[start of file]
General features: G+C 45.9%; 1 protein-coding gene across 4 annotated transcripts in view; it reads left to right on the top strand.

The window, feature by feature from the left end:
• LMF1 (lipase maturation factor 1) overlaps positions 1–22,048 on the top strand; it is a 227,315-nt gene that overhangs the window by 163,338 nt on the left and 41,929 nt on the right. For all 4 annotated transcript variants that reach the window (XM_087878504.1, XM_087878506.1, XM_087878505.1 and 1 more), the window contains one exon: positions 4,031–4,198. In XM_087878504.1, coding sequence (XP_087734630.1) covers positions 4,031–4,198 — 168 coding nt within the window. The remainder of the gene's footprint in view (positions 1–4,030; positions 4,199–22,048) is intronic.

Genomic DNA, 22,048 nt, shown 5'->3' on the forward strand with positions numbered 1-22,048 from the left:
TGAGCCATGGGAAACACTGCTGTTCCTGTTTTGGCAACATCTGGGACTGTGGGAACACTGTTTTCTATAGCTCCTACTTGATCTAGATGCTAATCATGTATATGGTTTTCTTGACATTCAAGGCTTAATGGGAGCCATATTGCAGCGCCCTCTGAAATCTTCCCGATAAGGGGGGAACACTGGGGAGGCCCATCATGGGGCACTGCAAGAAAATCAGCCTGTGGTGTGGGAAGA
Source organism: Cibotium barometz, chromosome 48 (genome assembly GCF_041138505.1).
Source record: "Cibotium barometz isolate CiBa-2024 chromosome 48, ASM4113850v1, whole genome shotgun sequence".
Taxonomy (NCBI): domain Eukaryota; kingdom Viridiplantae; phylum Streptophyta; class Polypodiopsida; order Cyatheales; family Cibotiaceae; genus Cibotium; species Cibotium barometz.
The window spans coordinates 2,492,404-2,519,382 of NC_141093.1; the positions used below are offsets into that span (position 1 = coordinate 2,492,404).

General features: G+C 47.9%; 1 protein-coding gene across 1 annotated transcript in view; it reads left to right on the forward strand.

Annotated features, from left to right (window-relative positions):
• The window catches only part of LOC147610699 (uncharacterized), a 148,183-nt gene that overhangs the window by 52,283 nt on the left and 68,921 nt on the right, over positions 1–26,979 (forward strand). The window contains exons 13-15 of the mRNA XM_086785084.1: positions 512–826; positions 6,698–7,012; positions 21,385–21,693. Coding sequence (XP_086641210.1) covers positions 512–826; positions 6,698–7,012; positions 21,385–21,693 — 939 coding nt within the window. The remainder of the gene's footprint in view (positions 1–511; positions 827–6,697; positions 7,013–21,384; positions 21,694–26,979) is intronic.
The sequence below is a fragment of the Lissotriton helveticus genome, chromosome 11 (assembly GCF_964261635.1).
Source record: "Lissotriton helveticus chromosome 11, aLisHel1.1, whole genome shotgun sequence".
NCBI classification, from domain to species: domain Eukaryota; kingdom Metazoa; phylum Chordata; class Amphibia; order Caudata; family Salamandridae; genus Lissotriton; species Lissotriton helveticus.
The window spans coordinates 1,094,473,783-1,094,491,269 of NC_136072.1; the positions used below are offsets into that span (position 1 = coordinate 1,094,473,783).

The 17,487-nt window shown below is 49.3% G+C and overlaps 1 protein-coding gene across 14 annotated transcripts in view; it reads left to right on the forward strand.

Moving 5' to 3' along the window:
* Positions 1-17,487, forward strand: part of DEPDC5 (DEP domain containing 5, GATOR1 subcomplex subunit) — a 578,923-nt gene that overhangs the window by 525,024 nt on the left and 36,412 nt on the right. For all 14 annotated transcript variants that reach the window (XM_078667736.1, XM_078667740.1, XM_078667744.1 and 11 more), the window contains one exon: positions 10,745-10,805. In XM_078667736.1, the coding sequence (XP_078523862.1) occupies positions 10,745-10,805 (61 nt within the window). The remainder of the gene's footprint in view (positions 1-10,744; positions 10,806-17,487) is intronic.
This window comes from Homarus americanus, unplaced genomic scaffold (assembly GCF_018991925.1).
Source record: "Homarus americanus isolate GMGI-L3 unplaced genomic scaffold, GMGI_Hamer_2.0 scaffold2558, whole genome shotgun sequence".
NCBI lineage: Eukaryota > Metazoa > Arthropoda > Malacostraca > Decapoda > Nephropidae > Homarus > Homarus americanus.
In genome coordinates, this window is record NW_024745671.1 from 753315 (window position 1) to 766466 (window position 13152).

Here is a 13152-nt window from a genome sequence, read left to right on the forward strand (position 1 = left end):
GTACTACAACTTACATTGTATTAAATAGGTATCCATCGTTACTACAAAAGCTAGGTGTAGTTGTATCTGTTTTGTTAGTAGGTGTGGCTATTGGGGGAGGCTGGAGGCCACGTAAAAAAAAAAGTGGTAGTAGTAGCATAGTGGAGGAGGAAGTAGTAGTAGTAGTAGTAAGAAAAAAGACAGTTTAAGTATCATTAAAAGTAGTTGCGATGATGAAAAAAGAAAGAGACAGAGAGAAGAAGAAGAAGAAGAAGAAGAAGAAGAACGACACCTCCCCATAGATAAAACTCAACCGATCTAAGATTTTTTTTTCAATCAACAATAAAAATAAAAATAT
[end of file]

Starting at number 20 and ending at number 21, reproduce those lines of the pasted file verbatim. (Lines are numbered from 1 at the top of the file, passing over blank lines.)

This window comes from Homarus americanus, unplaced genomic scaffold (assembly GCF_018991925.1).
Source record: "Homarus americanus isolate GMGI-L3 unplaced genomic scaffold, GMGI_Hamer_2.0 scaffold2558, whole genome shotgun sequence".